The effect of aerosol suction distance during brushing brackets of orthodontic patients on the presence of Streptococcus and Staphylococcus

Andi Triawan(1*), Belladina Yusi Lasara(2)

(1) Department of Orthodontics, Faculty of Dentistry, Universitas Gadjah Mada, Yogyakarta
(2) Universitas Gadjah Mada Academic Hospital, Yogyakarta
(*) Corresponding Author


Dentists are one of the professions most at risk of infection transmission because dental care potentially produces many infectious aerosols for bacterial transmission. Using personal protective equipment and aerosol suction that meets the standards for dentists is vital to prevent cross-infection in patients in practice. This study aims to determine the effect of aerosol suction distance on the orthodontic patient bracket brushing process on total plate number and the presence of Streptococcus and Staphylococcus on the dentist’s face shield. The method used is the swab method on the face shield used by dentists after brushing orthodontic patient brackets with variations in the distance of aerosol suction to the oral cavity of 10 cm, 15 cm, and 20 cm. After 2 x 24 hours of incubation, the total plate count was calculated, and Streptococcus and Staphylococcus were identified by analyzing the characteristics of the growing colonies and executing the catalase test. The results showed that the lowest total plate number found on a face shield with aerosol suction distance of 10 cm from the oral cavity, 1.23 ± 0.01 CFU/cm2. The one-way ANOVA test obtained a significance value of p < 0.05, concluding that the variation of the aerosol suction distance affects the total face shield plate number. The presence of bacteria on the face shield was negative for Streptococcus and positive for Staphylococcus.


face shield; Staphylococcus; Streptococcus; total plate number

Full Text:



1. Mahmud KP, Ali SM, Sabir DK. Impacts of novel pandemic coronavirus (COVID-19)
outbreak on dental practice: a review of the current literature. Edorium J
Dent. 2020; 7: 100040D01PM2020 doi: 10.5348/100040D01PM2020RV

2. Sawhney A, Venugopal S, Babu R, Garg A, Mathew M, Yadav M, Gupta B, Tripathi S,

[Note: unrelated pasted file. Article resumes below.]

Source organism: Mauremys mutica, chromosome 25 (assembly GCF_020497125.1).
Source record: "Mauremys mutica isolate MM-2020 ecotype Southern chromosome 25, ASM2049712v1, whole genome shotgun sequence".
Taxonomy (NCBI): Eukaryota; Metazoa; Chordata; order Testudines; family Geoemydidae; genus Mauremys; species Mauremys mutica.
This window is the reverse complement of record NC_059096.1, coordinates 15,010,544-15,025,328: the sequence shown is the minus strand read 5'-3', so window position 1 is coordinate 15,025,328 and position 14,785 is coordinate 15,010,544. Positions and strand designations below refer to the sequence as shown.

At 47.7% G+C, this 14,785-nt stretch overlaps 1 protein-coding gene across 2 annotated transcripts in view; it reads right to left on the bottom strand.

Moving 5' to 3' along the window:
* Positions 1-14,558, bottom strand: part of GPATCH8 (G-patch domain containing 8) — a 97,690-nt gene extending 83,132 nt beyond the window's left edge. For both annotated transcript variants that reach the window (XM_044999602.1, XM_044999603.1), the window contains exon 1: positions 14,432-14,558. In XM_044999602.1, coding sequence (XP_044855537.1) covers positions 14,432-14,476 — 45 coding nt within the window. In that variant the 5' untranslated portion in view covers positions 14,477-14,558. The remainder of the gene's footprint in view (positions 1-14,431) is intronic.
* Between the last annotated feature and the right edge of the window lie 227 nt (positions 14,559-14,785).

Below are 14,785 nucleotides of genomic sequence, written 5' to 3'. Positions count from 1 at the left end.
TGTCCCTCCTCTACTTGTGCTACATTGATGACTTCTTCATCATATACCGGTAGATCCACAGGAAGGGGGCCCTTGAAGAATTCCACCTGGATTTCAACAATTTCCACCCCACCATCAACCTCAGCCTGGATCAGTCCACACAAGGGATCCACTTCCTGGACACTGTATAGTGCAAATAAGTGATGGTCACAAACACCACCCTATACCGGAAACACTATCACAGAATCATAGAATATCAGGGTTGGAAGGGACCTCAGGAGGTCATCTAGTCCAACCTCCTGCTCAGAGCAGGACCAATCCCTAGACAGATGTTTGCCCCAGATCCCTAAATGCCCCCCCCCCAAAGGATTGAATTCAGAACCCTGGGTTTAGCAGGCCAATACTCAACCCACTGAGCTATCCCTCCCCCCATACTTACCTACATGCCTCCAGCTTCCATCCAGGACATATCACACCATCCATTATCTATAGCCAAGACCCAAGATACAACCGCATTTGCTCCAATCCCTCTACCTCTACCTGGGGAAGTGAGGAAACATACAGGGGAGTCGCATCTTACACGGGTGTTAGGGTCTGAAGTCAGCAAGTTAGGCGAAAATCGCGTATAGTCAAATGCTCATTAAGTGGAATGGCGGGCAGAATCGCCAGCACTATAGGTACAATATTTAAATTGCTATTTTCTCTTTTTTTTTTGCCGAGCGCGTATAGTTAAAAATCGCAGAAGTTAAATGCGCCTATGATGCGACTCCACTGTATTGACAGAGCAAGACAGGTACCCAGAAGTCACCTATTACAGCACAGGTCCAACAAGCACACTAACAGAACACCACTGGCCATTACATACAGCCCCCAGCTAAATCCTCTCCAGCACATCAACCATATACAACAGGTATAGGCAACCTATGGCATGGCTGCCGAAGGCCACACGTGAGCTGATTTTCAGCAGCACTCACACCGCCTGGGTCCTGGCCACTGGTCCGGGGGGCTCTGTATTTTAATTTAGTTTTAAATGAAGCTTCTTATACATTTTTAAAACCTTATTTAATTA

Aerosols how dangerous they are in clinical practice. J Clin Diagn Res. 2015; 9(4): ZC52–
ZC57. doi: 10.7860/JCDR/2015/12038.5835

3. Caranza FA, Newman MG, Takei HH, Klokkevold PR. Carranza’s Clinical
Periodontology 11th ed. China: Saunders Elsevier; 2012.

4. Villani FA, Aiuto R, Paglia L, Re D. COVID-19 and dentistry: prevention in dental practice,
a literature review. Int J Environ Res Public Health. 2020; 17(12): 1–12. doi: 10.3390/

5. Amtha R, Gunardi I, Dewanto I, Widyarman AS, Theodorea CF. Panduan dokter gigi dalam
era new normal. 2020; 1(1). doi: 10.32793/monograph.v1i1.601

6. Senpuku H, Fukumoto M, Uchiyama T, Taguchi C, Suzuki I, Arikawa K. Effects of extraoral
suction on droplets and aerosols for infection control practices. Dent J (Basel). 2021; 9(7):
80. doi: 10.3390/dj9070080

7. Chavis SE, Hines SE, Dyalram D, Wilken NC, Dalby RN. Can extraoral suction units minimize
droplet spatter during a stimulated dental procedure? J Am Dent Assoc. 2021; 152(2):
157–165. doi: 10.1016/j.adaj.2020.10.010

8. Persatuan Dokter Gigi Indonesia, Surat Edaran NO 2776/PB PDGI/III-3/2020 tentang
Pedoman Pelayanan Kedokteran Gigi Selama Pandemi Virus COVID-19; 2020. Available at

9. Cotrina AJJ, Marengo-Coronel N, Atoche-Socola KJ, Peña-Soto C, Arriola-Guillén LE. Effectiveness and recommendations for the use of dental masks in the prevention of COVID-19: a literature review. Disaster Med Public Health Prep. 2020; 1–6.
doi: 10.1017/dmp.2020.255

10. Depkes RI. Keputusan Menteri Kesehatan RI No. 1204/ MENKES/ SK/ X/ 2004 tentang
Persyaratan Kesehatan Lingkungan Rumah Sakit, 2004, Depkes RI., Jakarta. Available at

11. Das M, Sabuj AAM, Haque ZF, Barua N, Pondit A, Mahmud MM, Khan MFR, Saha S.
Characterization of Staphylococcus aureus isolated from human dental infection. African
Journal of Microbiology Research. 2019; 13(14): 273-278 doi: 10.5897/AJMR2019.9076

12. Motegi N, Ikegami Y, Chiba M, Asano Y. How much Extra-Oral Suction (EOS) can prevent
dental aerosols. Dental Outlook. 2010; 115(6): 1-18.

13. Siswantomo DF, Triyono B. Designing Dental Extraoral Suction to Reduce the Risk of
Transmission and Spread of COVID-19 in Dentist Clinics. Bandung: Prosiding the 12th
Industrial Research Workshop and National Seminar; 2021.

14. Kumar PS, Geisinger ML, Ortiz GA. Methods to mitigate infection spread from aerosol-generating dental procedures. J Periodontol. 2021; 92: 784–792.
doi: 10.1002/JPER.20-0567

15. Hussein M, Al-Yaseen A, Alhamadi WW. Prevalence of staphylococcus aureus among
gingivitis in patient with orthodontic wires in Kufa City/Iraq. Pakistan Journal of Biotechnology.
2017; 14(1): 91-96.


Article Metrics

Abstract views : 359 | views : 342


  • There are currently no refbacks.

Copyright (c) 2022 Majalah Kedokteran Gigi Indonesia

Creative Commons License
This work is licensed under a Creative Commons Attribution-ShareAlike 4.0 International License.

Currently, Majalah Kedokteran Gigi Indonesia indexed by:







 View My Stats

time web analytics